(d) Seismic waves (2½ marks, 50 words)

An earthquake generates pulses of energy called seismic waves. Broadly there are two types of seismic waves – surface and body waves. Surface waves travel along the ground surface or just below it. Body waves travel through the solid body of earth.

The sub types are as follows:

(a) Body waves: These are somewhat like sound waves and are of two sub-types

i) P-waves (Primary waves): These are the fastest and can travel through solid, liquid and gases. These are compressional or push-pull waves. These move the material forward and backward in the same direction that the waves themselves are moving

ii) S-waves (Secondary waves): These are slower than P-waves and can travel only through solids as they cause shear stress in the material

(b) Surface waves: These are analogous to undulations or waves on water surface. Two sub types are

i) R-waves (Rayleigh waves): These behave like water waves.

ii) L-waves (Love waves): The L- waves move the particles of the material back and forth in a horizontal plane perpendicular to the direction of wave travel. L waves are most damaging to building foundations. The sequence of arrival of seismic waves on to a seismograph is P, S, L and R.

18. Discuss in brief, the following:
(a) Triple junction (2½ marks, 50 words)

A triple junction is the point where the boundaries of three tectonic plates meet. At the triple junction each of the three boundaries will be one of 3 types - a ridge, trench or transform fault. Triple junctions can be described according to the types of plate margin that meet at them. Of the many possible types of triple junction only a few are stable through time. The junction of the Red Sea, the Gulf of Aden and the East African Rift centered in the Afar Triangle (the Afar Triple Junction) is an example of Ridge-Ridge-Ridge triple junction above sea level.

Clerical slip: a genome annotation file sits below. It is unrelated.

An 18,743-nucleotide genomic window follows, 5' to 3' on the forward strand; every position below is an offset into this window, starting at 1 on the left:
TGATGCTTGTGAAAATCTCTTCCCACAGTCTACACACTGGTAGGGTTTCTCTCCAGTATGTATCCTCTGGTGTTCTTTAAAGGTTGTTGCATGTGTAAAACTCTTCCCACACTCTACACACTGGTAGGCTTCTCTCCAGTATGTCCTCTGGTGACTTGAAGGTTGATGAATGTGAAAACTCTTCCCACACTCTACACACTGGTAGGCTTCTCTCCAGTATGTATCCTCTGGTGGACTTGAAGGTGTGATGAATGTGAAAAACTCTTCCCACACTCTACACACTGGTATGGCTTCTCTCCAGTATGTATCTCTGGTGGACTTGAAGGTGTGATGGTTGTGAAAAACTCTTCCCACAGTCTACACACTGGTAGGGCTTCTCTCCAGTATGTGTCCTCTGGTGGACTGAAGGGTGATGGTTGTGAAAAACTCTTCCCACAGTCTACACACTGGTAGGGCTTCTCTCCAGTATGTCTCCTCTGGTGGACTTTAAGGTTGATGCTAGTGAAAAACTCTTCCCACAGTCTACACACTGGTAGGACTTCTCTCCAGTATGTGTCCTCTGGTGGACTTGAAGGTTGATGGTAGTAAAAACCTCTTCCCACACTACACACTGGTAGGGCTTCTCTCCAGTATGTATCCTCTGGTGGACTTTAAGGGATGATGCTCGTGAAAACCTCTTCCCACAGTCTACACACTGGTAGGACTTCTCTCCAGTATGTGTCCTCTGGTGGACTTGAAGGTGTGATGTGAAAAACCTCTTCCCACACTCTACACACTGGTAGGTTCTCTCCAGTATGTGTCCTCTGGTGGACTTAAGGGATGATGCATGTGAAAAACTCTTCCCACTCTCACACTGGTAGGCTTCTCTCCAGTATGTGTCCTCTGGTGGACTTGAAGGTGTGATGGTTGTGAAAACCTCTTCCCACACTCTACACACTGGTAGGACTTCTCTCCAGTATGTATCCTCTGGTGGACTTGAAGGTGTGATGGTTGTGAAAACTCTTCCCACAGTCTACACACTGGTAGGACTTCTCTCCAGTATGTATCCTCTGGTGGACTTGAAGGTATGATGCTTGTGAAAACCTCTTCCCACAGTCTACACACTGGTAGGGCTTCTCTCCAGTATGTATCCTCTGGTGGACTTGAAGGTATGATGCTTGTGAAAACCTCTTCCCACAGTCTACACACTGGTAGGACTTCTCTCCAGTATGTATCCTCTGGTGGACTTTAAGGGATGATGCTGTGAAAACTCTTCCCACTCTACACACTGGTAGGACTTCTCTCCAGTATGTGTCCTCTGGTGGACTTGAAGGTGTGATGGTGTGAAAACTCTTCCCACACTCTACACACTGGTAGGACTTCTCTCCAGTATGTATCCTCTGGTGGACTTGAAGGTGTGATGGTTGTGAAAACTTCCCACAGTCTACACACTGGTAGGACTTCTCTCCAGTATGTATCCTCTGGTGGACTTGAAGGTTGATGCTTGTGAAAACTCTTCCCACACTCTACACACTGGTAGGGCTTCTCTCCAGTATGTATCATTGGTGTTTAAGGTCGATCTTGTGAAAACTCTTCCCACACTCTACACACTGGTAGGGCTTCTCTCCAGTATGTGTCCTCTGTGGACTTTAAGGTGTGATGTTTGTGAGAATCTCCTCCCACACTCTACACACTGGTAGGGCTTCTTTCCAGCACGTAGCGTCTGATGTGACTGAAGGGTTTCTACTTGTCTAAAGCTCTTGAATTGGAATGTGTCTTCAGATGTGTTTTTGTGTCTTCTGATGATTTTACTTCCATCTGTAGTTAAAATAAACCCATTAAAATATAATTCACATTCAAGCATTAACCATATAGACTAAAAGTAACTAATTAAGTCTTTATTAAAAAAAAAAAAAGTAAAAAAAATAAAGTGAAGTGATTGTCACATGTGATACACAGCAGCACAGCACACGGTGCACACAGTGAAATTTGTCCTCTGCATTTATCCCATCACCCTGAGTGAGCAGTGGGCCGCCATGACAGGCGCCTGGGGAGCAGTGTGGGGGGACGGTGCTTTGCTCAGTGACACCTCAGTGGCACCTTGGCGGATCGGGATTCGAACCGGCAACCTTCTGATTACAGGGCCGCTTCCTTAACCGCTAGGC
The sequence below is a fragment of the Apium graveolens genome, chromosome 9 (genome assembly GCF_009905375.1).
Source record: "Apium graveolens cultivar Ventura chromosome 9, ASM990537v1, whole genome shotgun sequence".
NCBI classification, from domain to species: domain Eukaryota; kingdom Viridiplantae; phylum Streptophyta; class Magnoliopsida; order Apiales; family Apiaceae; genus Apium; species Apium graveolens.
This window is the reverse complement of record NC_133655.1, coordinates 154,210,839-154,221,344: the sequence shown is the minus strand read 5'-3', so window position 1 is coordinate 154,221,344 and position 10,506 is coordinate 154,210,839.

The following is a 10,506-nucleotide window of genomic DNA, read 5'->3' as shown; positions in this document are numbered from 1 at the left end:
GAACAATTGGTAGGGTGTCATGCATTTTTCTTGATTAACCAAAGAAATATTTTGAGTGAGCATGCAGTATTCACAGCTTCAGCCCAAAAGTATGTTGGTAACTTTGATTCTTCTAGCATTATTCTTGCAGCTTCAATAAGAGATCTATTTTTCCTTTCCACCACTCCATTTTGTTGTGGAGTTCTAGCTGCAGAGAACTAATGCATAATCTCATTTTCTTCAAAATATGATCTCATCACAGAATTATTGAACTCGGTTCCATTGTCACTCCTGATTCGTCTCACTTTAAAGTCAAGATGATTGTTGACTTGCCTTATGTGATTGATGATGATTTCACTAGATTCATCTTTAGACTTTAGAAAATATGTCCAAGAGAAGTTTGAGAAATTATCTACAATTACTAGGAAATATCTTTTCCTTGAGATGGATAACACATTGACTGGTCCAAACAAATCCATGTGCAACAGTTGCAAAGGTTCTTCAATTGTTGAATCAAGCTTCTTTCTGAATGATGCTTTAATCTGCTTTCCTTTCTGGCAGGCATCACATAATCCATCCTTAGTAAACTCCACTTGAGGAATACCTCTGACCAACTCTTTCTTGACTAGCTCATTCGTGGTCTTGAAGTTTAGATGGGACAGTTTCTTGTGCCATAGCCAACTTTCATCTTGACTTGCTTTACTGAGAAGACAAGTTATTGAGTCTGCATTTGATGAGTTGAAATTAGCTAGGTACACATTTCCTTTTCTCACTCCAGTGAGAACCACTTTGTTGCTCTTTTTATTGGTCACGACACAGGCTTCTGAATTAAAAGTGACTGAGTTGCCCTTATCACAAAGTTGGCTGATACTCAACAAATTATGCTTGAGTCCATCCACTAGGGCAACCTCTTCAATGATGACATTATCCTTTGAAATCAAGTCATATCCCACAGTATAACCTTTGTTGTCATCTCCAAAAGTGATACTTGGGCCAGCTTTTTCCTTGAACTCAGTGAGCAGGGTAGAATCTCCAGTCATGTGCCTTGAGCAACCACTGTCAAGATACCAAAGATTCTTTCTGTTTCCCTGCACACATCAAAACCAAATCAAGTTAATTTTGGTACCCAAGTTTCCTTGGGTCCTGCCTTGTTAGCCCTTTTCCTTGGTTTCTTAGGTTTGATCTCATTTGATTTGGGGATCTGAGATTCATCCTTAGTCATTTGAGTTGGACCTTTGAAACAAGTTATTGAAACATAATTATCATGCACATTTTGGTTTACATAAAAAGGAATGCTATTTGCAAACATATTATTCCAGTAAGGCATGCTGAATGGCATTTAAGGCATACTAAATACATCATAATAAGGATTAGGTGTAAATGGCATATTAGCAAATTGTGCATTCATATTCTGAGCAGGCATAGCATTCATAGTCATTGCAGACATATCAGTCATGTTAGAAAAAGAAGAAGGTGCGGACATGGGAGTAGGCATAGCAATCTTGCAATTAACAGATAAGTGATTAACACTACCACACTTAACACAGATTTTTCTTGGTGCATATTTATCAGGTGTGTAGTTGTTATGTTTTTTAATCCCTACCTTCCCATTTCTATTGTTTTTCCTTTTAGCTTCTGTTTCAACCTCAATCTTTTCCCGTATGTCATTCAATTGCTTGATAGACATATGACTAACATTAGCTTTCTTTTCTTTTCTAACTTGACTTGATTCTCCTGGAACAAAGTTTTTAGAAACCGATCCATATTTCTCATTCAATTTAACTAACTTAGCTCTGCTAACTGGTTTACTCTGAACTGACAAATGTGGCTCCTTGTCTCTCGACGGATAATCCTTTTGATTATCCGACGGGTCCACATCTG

(b) Monsoon mission (2½ marks, 50 words)

Monsoon Mission is a mission mode project launched by the Earth System Sciences Organization (ESSO) of the Ministry of Earth Sciences with a vision to develop a state of the art dynamical prediction system for monsoon weather and climate on different time scales from short-range to seasonal.

  • The Monsoon Mission will work to achieve the following objectives:

  • To build a working partnership between the Academic R&D Organizations and the Operational Agency to improve the monsoon forecast skill.

  •  To set up a state of the art dynamical modeling frame work for improving prediction skill of Seasonal and Extended range prediction system, Short and Medium range prediction system

  • To set up the infrastructure and manpower required to improve the prediction skill at all the time scales.

(c) Sequestration of global heat by oceans (2½ marks, 50 words)

Since the turn of the century, average surface air temperatures on Earth have not risen, even though the concentration in the atmosphere of heat – trapping carbondioxide
has continued to go up. Dr. Cheng and Dr Tung have shown through their research that a huge amount of energy has been sequestered in the oceans between 300 meters and 1500 meters down, if it had not been so sequestered, they think, there would have been no pause in warming at the surface.

(d) Indian ocean dipole (2½ marks, 50 words)

Indian Ocean Dipole (IOD): It is an irregular oscillation of sea – surface temperatures in which the western Indian ocean becomes alternately warmer and then colder than the eastern part of the ocean. A positive phase sees greater than average sea – surface temperatures and greater precipitation in the western Indian ocean region, with a corresponding cooling of waters in the eastern Indian ocean- which tends to cause droughts in adjacent land areas of Indonesia and Australia. The negative phase ofthe IOD brings about the opposite conditions, with warmer water and greater precipitation in the eastern Indian ocean, and cooler and drier conditions in the west.